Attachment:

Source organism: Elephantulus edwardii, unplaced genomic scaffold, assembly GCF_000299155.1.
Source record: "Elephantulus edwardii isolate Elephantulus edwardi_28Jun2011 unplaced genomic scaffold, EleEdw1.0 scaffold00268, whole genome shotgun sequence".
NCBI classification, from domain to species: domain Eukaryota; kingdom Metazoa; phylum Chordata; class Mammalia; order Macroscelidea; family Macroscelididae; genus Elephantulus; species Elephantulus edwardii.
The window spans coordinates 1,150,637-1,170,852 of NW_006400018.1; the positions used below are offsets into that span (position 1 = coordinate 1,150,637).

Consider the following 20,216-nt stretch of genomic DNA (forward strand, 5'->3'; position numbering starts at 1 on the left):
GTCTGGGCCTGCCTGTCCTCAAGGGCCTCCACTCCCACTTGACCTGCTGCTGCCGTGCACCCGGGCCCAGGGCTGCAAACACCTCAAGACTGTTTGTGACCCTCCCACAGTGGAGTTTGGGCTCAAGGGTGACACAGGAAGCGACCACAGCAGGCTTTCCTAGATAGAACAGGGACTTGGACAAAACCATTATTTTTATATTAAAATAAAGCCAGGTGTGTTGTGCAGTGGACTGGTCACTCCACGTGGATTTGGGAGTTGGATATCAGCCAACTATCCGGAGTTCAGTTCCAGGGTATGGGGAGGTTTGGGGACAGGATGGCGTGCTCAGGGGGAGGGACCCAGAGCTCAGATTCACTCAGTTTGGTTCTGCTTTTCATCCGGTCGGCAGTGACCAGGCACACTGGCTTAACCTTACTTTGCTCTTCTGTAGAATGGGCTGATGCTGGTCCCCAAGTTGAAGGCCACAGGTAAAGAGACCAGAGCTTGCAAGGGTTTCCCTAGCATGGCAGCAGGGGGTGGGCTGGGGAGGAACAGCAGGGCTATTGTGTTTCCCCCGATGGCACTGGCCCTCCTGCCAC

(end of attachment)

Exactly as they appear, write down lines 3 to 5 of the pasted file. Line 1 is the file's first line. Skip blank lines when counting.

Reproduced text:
NCBI classification, from domain to species: domain Eukaryota; kingdom Metazoa; phylum Chordata; class Mammalia; order Macroscelidea; family Macroscelididae; genus Elephantulus; species Elephantulus edwardii.
The window spans coordinates 1,150,637-1,170,852 of NW_006400018.1; the positions used below are offsets into that span (position 1 = coordinate 1,150,637).

Consider the following 20,216-nt stretch of genomic DNA (forward strand, 5'->3'; position numbering starts at 1 on the left):